Rhizome cuttings

Rhizomes are underground stems that have roots attached to them. They can be planted in the ground or kept in a pot of moist soil before planting outside for best results, as they grow at an incredibly fast rate compared to other types of hoya plant propagation methods – such as rooting stalks which take years before working well enough for use outdoors).

The growth should occur outward from where you root it off; if not, give the piece more time until new growth shows up next year.

The hoya retusa will do well indoors when grown near windows at all times of the day during the winter months – often on shelves facing south or west.

Hoya retusa care

Hoya retusa

The hoya retusa is a tropical plant that needs intense sunlight to thrive. It can be found in nature at altitudes of up to 7000 feet and prefers subtropical climates, with temperatures below 80 degrees Fahrenheit during the day and above 55 degrees Fahrenheit at night. The plant also requires humid air due to its origin as an epiphytic orchid; it will not tolerate dry environments for long periods of time.

Care must be taken when handling this plant because there are many forms of rot that attack the hoya’s fronds (leaves). These include bacteria, fungi, and insects such as scale insects, mealybugs, or spider mites. Care should also be used when transplanting them so they don’t dry out.

The plant will do best if it is watered every three to five days during the summer and once a week in winter. The potting medium should be moist but not too wet, with drainage holes on the sides of the container.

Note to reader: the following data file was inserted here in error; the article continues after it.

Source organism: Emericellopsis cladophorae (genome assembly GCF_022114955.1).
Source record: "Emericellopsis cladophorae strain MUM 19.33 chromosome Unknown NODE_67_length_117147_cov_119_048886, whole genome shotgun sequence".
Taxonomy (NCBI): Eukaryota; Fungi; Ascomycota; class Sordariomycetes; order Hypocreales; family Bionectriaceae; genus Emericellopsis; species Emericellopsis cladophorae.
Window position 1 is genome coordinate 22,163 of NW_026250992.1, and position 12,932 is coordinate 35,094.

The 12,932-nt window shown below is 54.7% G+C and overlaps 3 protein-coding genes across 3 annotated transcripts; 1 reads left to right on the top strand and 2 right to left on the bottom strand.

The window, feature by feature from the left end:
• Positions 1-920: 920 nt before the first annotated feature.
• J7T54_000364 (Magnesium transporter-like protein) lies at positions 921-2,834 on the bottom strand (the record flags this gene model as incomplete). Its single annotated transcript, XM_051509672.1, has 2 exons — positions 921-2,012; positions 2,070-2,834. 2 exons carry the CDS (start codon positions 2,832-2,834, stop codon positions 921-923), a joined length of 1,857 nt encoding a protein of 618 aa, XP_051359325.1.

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As time passes, this hoya can produce rhizomes or aerial roots that grow down into containers filled with sand; these are called “rooting stalks” which will help provide stability for the plant when put outside due to high winds or storms. This process takes years before it begins working well enough for use outdoors, however, plants grown from seed typically take at least two years before they begin root development through rooting stalks as opposed to just growing their own soil-based roots (pachymorph roots).

Soil/potting mix

The hoya retusa plant does not prefer soil that is too dry but will tolerate it for a few days. It needs a moist potting mix with good drainage and should be watered every three to five days during the summer (or weekly in winter) until established in its new environment.